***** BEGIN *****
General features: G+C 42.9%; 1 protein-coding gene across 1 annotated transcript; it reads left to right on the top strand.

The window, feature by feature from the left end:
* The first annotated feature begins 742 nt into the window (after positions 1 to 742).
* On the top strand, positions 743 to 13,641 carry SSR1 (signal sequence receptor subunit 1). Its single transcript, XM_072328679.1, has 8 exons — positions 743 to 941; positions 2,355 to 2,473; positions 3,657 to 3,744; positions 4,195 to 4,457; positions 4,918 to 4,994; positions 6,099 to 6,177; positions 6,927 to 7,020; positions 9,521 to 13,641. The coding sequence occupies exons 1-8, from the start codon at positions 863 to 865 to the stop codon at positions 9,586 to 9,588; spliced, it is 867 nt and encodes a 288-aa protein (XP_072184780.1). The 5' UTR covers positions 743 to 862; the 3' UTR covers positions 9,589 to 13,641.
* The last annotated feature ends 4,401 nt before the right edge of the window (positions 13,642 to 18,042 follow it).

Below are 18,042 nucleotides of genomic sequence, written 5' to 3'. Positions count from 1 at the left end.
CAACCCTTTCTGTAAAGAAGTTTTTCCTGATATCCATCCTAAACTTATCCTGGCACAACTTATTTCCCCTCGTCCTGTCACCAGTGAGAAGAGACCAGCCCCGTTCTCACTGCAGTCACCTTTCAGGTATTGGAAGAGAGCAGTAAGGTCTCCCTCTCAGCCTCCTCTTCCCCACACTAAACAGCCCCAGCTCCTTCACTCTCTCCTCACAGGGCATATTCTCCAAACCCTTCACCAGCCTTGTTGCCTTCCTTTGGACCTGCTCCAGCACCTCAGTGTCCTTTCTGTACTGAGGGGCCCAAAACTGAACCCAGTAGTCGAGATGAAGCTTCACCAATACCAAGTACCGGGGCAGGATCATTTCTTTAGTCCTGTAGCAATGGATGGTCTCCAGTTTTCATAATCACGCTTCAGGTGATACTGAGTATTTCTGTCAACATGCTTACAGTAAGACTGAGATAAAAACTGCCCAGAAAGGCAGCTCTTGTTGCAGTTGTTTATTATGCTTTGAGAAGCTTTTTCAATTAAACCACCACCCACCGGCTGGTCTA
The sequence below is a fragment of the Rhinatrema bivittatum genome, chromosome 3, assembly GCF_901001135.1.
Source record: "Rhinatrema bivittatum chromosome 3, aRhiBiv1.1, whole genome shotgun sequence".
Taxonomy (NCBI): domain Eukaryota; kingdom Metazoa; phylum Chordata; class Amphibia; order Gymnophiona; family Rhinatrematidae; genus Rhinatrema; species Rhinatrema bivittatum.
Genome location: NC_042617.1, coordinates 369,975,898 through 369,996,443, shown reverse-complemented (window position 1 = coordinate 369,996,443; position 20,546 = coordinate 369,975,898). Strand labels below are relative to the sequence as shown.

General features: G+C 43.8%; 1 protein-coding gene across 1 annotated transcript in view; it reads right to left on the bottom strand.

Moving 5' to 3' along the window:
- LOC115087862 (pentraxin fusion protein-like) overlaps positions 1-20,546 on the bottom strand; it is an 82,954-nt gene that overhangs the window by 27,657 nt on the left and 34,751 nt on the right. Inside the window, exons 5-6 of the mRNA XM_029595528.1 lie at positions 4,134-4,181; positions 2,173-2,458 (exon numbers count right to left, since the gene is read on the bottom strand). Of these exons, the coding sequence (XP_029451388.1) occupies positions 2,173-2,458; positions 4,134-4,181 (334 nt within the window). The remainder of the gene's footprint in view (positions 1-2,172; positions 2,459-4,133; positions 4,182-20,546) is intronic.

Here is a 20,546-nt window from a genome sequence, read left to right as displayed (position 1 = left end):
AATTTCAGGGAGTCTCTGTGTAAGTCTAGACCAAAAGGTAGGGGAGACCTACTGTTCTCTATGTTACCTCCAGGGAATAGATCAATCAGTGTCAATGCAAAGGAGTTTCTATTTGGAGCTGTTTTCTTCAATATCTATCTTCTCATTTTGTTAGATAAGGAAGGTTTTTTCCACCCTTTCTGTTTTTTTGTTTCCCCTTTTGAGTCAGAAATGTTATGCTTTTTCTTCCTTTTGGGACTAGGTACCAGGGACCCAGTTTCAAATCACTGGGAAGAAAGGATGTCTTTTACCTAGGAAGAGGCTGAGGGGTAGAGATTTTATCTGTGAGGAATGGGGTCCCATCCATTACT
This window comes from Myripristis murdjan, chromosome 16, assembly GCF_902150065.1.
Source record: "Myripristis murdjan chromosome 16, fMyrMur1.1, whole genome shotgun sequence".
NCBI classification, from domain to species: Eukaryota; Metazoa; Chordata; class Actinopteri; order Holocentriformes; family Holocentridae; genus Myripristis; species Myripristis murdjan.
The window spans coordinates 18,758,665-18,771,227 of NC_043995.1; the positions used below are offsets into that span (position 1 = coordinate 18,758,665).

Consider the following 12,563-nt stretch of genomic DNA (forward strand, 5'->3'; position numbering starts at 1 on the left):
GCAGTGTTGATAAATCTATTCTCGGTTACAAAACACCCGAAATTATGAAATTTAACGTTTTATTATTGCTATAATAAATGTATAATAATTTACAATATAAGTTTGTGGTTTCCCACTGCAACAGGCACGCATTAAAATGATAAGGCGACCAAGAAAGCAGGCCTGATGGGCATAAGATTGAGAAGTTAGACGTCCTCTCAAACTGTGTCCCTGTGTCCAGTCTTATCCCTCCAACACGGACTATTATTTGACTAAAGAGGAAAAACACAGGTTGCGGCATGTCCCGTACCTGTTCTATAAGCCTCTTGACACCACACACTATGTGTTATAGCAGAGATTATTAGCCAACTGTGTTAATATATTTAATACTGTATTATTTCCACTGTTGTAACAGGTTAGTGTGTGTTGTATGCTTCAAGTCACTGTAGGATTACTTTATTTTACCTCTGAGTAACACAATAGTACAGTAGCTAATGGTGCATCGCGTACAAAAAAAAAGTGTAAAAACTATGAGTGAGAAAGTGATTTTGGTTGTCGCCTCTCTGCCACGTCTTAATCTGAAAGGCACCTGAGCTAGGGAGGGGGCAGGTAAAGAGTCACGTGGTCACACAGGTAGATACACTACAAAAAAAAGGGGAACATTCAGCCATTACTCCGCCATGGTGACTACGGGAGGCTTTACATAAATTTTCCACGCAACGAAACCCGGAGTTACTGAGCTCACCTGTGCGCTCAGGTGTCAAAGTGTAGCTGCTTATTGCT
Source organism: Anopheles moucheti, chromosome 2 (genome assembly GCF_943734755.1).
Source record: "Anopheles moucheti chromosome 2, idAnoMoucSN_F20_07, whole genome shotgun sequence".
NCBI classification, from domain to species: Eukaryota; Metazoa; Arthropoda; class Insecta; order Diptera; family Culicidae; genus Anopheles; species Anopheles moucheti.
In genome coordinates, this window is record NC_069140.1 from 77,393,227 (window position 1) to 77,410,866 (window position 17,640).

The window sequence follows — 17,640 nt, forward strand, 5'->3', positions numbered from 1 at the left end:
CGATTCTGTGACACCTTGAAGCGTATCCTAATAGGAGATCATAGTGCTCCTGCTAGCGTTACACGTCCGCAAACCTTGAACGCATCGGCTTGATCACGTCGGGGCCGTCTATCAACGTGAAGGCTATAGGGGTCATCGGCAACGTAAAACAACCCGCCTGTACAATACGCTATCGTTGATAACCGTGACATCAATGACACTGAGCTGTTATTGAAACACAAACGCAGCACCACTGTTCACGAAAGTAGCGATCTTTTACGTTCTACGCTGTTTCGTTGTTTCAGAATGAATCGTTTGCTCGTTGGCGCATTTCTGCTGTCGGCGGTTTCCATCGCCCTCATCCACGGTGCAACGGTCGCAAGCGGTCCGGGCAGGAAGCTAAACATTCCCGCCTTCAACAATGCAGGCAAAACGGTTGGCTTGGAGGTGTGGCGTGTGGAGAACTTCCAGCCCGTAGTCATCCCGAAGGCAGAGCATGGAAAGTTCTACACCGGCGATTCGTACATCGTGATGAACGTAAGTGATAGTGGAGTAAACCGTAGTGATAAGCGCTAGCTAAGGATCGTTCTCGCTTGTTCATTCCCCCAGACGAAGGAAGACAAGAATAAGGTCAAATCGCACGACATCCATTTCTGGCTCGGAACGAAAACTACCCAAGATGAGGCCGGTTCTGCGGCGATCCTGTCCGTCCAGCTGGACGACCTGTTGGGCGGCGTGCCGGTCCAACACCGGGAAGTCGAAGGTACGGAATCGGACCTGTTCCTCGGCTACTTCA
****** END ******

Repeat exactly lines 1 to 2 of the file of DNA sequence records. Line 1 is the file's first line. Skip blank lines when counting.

General features: G+C 42.9%; 1 protein-coding gene across 1 annotated transcript; it reads left to right on the top strand.

The window, feature by feature from the left end: